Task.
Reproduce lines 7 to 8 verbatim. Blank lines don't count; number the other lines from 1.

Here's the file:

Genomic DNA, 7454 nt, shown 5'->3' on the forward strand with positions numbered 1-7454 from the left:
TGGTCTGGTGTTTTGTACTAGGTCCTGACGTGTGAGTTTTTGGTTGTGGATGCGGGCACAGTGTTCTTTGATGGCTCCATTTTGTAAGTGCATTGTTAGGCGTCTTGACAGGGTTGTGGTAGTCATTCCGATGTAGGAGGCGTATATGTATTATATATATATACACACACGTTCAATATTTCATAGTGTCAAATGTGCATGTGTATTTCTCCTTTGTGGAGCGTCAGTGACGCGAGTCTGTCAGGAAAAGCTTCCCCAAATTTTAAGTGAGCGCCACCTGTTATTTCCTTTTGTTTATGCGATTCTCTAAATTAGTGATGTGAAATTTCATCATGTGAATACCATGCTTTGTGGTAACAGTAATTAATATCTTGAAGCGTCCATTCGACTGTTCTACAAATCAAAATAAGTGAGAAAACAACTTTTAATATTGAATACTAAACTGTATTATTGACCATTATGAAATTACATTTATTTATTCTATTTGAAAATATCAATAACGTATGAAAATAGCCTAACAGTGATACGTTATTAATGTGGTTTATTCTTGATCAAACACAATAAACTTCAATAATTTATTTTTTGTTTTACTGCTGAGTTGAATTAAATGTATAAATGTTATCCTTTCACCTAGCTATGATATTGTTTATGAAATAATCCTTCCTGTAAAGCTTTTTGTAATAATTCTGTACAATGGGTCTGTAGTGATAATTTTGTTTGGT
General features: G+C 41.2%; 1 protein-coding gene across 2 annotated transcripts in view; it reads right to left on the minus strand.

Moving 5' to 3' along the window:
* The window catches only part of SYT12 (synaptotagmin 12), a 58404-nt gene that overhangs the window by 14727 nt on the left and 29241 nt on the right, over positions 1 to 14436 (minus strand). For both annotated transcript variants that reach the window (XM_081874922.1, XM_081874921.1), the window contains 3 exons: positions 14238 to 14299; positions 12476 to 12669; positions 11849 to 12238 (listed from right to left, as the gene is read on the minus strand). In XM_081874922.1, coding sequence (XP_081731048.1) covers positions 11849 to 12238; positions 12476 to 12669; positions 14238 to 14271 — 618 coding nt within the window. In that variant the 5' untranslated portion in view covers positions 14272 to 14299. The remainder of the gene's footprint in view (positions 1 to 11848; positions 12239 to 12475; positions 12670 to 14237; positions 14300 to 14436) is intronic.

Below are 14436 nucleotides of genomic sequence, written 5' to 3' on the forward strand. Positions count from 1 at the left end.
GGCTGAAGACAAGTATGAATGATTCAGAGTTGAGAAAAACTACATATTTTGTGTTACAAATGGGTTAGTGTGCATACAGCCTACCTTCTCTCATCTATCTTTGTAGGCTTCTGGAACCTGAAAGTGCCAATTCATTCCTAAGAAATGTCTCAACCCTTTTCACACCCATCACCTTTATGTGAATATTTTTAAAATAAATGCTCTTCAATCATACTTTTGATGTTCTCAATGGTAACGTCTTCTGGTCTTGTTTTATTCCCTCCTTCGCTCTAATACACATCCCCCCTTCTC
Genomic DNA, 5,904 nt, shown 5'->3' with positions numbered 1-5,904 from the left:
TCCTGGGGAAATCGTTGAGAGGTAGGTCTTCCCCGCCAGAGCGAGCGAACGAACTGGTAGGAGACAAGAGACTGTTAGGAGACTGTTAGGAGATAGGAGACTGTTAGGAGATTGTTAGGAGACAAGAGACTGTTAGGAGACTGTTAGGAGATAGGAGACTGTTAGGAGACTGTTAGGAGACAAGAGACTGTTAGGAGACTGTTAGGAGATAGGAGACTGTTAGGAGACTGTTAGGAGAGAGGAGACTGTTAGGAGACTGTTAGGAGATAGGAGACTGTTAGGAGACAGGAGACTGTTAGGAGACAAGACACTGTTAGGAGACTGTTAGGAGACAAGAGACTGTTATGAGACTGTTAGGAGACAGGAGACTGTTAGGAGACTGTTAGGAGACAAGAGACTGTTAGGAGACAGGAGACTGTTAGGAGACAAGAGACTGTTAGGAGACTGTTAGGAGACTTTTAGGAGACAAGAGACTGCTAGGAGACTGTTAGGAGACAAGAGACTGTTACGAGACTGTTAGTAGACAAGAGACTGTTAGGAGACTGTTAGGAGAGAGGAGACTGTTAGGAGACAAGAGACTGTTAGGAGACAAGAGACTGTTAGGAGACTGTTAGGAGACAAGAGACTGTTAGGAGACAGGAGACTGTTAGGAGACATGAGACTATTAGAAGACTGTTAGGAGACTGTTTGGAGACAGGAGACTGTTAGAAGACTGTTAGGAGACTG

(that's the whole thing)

GGCTGAAGACAAGTATGAATGATTCAGAGTTGAGAAAAACTACATATTTTGTGTTACAAATGGGTTAGTGTGCATACAGCCTACCTTCTCTCATCTATCTTTGTAGGCTTCTGGAACCTGAAAGTGCCAATTCATTCCTAAGAAATGTCTCAACCCTTTTCACACCCATCACCTTTATGTGAATATTTTTAAAATAAATGCTCTTCAATCATACTTTTGATGTTCTCAATGGTAACGTCTTCTGGTCTTGTTTTATTCCCTCCTTCGCTCTAATACACATCCCCCCTTCTC
Genomic DNA, 5,904 nt, shown 5'->3' with positions numbered 1-5,904 from the left: